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Vice presidential debate: Mike Pence, Tim Kaine go head-to-head

Democratic vice presidential nominee Tim Kaine and Republican

Democratic vice presidential nominee Tim Kaine and Republican vice presidential nominee Mike Pence speak as debate moderator Elaine Quijano listens during the Vice Presidential Debate at Longwood University on Oct. 4, 2016 in Farmville, Virginia. Credit: Getty Images / Mark Wilson


Vice-presidential candidates Tim Kaine and Mike Pence, meeting for their lone campaign debate, traded verbal blows Tuesday over Hillary Clinton’s emails, Donald Trump’s income taxes and whose running mate was less trustworthy.

It was a lower-key fight than Clinton and Trump’s first debate, but it was an interruption-filled standoff that the moderator, CBS News correspondent Elaine Quijano, struggled to control.

On the whole, Kaine, 58, a senator for Virginia, and Pence, 57, the Indiana governor, strategically tried to spend as little time as possible defending their own running mates and as much as possible attacking the rival at the top of the ticket. Time after time, Kaine turned questions back to Trump; Pence to Clinton.

“I can’t imagine how Governor Pence can defend the insult-driven, selfish, me-first style of Donald Trump,” Kaine said early in the debate. The Democrat questioned Trump’s temperament, his vow to deport illegal immigrants and reports that Trump could have not paid any federal income taxes for nearly 20 years.

“That’s small potatoes compared to Hillary Clinton calling half of Donald Trump’s supporters a ‘basket of deplorables,’ ” Pence countered. The Republican said “America’s place in the world has weakened” under Democratic leadership and that the Clinton-Kaine ticket represented “more of the same.” He said the Democrats wanted “more regulations, more of the same war on coal . . . more Obamacare.” He said called Clinton an “architect” of President Barack Obama’s foreign policy, which he said was “spinning out of control.”

Kaine was more aggressive at the outset, using apparently practiced lines (“Do you want a ‘You’re hired’ president in Hillary Clinton or a ‘You’re fired’ president in Donald Trump,” a reference to Trump’s line from his reality TV show) and repeating insults that Trump has issued during the campaign.

Pence, a former television and radio talk show host, often tried to deflect criticisms about Trump without directly answering them and instead aimed at Clinton. He said Clinton was untrustworthy but didn’t deny a report that suggested Trump might not have paid federal income taxes for years.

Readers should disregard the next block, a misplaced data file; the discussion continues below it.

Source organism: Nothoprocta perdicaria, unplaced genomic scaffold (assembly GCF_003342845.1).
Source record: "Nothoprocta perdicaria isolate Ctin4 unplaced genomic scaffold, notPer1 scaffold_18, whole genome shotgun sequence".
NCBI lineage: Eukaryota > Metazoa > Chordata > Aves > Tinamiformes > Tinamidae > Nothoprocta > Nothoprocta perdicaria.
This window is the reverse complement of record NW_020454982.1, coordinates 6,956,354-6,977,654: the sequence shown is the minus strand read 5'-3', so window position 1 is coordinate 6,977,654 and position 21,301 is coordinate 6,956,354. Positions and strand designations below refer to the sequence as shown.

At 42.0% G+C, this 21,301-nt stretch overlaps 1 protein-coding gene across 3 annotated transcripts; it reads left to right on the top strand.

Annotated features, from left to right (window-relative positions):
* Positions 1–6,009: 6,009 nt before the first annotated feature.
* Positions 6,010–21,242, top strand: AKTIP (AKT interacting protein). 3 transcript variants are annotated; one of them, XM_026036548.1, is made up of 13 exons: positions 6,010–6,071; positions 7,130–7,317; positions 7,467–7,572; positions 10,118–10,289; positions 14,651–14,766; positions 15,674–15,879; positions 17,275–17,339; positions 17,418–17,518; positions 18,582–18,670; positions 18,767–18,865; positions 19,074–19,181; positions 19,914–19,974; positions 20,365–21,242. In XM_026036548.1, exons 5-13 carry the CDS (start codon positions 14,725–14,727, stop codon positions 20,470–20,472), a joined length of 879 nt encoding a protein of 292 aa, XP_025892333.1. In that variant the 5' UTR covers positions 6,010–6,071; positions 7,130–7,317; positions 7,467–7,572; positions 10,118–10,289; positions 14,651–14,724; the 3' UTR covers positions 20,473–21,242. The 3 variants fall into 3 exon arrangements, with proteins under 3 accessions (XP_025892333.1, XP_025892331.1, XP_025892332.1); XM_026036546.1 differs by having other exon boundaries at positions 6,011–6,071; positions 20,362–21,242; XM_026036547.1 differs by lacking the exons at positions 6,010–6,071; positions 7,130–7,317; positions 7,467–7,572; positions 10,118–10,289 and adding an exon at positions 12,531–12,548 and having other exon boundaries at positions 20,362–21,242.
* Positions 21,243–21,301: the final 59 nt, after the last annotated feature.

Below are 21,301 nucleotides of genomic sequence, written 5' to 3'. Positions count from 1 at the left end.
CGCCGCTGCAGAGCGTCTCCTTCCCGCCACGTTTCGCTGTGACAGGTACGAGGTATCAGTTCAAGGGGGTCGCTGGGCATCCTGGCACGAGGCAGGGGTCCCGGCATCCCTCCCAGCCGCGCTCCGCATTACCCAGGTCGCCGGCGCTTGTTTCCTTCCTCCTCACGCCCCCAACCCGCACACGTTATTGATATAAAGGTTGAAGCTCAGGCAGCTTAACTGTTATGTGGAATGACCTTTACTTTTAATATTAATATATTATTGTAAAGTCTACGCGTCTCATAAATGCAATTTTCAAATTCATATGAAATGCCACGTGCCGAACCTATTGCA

The crosstalk came early and often during the forum at Longwood University in Farmville, Virginia, especially with Kaine trying to talk over Pence.

“Gentlemen, the people at home cannot understand either one of you when you speak over each other,” Quijano pleaded at one point. “I would please ask you to wait until the other is finished.”

The toughest part for Pence appeared to be the issue of Trump’s income taxes. Pence began talking about Trump’s business organization, but Kaine jumped in to ask why Trump wouldn’t release his taxes.

“We’re answering the question about the business thing,” Pence contended. “His tax returns showed he went through a very difficult time . . . ”

“How do you know that?” Kaine interjected.

Pence continued: “But he used the tax code just the way it’s supposed to be used and he did it brilliantly.”

Kaine cited Trump’s response last week that not paying taxes made him smart. Kaine added, “I guess all of us who do pay for those things, I guess we’re stupid,” referring to taxes that pay for the military and schools.

“Do you take all the deductions you’re entitled to?” Pence said. “I do.”

They vigorously sparred on who would make the best commander in chief.

Kaine, noting he has a son in the Marines deployed overseas, said that while he and his wife trust Clinton, “the thought of Donald Trump as commander in chief scares us to death.”

Kaine questioned Trump’s temperament noting the real estate executive got into a recent Twitter fight with a beauty contestant.

Pence said, “America is less safe today . . . It’s absolutely inarguable. . . . It’s been a combination of factors, but mostly it’s been a lack of leadership.”

Toward the end, Kaine and Pence engaged in an unexpected debate over abortion. Kaine focused on Trump’s comments that a woman seeking an abortion should be “punished.”

“Donald Trump and I would never support” a law that “punishes” a woman that seeks abortion, Pence said, while vowing to support anti-abortion policies.

“Why don’t we trust women? Why doesn’t Donald Trump trust women” with the choice, Kaine said.

The two nominees also went at it over Russia, with Kaine noting Trump’s praise for Russian President Vladimir Putin and Trump’s former campaign manager’s ties to a pro-Russian political party in Ukraine.

“You’ve got to be tough on Russia, so let’s start with not praising Vladimir Putin as a great leader,” Kaine said. “If you don’t know the difference between dictatorship and leadership, then you’ve got to go back to a fifth-grade civics class.”

Pence sought to blame the Obama administration’s “weak and feckless” policies for Russia’s aggression in Syria and linked it to Clinton’s tenure as secretary of state.

In contrast with his running mate, Pence called Putin a “small and bullying leader” and added that the “provocations by Russia need to be met with American strength.”

The debate is the one time the two running mates will be in the national spotlight. Though largely unknown by the American public, each is trying to shore up support for their party, though in different ways.

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